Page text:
Getting e-mails from businesses or politicians is incredibly common today. But it wasn’t always like that. An MIT paper from 1982 explained how users should use ARPAnet, the academic research network that preceded the Internet. We’ve come a long way in 32 years:
Sending electronic mail over the ARPAnet for commercial profit or political purposes is both anti-social and illegal. By sending such messages, you can offend many people, and it is possible to get MIT in serious trouble with the Government agencies which manage the ARPAnet.
It is considered illegal to use the ARPAnet for anything which is not in direct support of Government business. At the AI lab, we use the network to talk to other researchers about all kinds of things. For example, personal messages to other ARPAnet subscribers (for example, to arrange a get-together or check and say a friendly hello) are generally not considered harmful. This is one of the ways in which we adapt the network environment to our community. It is very clear that without that sort of freedom, the network could not have evolved to its current point of technical and social sophistication.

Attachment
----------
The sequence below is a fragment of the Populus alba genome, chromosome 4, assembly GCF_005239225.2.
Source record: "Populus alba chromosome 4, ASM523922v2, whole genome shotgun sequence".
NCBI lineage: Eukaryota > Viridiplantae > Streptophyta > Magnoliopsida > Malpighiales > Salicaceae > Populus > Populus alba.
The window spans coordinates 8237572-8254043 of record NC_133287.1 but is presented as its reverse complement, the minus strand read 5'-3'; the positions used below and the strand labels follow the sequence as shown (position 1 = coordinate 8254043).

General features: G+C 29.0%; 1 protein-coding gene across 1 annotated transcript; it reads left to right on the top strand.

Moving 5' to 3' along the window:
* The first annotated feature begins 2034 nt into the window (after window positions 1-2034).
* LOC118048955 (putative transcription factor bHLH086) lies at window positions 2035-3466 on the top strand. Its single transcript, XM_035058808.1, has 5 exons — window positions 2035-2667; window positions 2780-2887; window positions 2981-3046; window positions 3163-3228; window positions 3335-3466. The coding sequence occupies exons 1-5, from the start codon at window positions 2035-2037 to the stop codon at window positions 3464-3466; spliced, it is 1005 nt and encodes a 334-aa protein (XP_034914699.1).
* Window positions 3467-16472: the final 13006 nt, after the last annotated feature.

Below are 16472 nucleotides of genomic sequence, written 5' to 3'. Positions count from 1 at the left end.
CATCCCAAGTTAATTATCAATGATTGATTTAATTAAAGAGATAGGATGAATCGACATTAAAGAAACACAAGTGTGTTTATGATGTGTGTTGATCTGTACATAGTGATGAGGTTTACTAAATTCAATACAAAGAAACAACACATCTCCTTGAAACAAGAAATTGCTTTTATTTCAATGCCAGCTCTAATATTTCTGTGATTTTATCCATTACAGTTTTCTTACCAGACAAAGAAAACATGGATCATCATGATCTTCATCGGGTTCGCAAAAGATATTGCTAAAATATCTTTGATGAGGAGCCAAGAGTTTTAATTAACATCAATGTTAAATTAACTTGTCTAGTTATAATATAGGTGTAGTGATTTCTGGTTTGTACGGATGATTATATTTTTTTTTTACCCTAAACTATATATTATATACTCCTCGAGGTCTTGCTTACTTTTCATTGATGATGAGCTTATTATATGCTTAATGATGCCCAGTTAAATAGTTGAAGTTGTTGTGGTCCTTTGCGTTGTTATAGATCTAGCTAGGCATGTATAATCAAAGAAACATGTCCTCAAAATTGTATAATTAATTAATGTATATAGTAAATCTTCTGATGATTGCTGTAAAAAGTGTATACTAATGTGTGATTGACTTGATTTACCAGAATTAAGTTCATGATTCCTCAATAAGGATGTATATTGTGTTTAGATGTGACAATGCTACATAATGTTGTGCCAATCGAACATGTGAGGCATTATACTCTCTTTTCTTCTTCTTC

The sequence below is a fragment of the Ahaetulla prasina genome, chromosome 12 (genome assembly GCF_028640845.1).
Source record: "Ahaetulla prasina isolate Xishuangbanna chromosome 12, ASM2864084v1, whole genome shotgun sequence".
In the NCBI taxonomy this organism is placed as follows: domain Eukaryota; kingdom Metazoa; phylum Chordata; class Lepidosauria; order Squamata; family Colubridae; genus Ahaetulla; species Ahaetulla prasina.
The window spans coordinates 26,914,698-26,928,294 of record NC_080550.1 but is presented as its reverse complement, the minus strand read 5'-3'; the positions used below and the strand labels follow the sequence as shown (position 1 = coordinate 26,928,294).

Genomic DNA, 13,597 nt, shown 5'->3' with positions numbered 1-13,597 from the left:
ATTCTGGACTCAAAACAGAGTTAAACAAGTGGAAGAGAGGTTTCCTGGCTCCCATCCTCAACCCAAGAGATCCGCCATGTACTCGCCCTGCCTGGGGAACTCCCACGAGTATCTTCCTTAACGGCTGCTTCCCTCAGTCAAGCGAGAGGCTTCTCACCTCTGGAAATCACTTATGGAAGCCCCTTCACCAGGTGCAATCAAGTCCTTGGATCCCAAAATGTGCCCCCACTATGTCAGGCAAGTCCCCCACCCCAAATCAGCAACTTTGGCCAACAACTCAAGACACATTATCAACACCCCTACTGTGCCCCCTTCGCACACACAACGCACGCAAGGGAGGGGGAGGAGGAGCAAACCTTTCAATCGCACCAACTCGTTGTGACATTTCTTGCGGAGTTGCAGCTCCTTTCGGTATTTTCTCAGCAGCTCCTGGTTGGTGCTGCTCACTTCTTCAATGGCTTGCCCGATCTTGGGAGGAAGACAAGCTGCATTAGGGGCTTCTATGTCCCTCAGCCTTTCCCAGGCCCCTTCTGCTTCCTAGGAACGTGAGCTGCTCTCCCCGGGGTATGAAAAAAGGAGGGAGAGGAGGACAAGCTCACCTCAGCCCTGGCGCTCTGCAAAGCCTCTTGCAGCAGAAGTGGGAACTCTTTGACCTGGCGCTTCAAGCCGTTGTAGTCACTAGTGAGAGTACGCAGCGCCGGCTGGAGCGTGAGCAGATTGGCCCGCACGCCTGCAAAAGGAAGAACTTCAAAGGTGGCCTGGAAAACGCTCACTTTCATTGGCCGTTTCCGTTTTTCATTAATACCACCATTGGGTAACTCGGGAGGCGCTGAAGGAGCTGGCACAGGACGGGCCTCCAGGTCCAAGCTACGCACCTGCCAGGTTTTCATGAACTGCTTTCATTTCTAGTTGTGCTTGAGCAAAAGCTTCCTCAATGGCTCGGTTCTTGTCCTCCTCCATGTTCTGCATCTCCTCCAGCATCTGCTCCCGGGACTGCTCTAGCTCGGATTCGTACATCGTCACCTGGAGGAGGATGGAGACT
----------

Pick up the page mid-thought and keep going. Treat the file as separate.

It sounds drastic, a ban on commercial and political use of e-mail. But it’s important to remember just how young the digital world was then. ARPAnet had been created for scientific and research purposes, and e-mail was seen as a superfluous usage. ARPAnet was small enough that a book could actually be published with the names, addresses and telephone numbers of every user. E-mail wasn’t expected to take over the world.
“People liked it, they thought it was nice, but nobody imagined it was going to be the explosion of excitement and interest that it became. So it was a surprise to everybody, that it was a big hit,” said Frank Heart, a key player in the development of ARPAnet.
Access to personal computers was also totally different. The original Macintosh wasn’t released until almost two years after these guidelines were published. We’ve undergone huge changes since then. While the rules governing it have changed, e-mail remains a constant.
As Jason Hirschhorn, who publishes the popular Media ReDef e-mail newsletter recently told the New York Times: “E-mail is a 40-year-old technology that is not going away for very good reasons — it’s the cockroach of the Internet.”
(Via Michael Hendrix)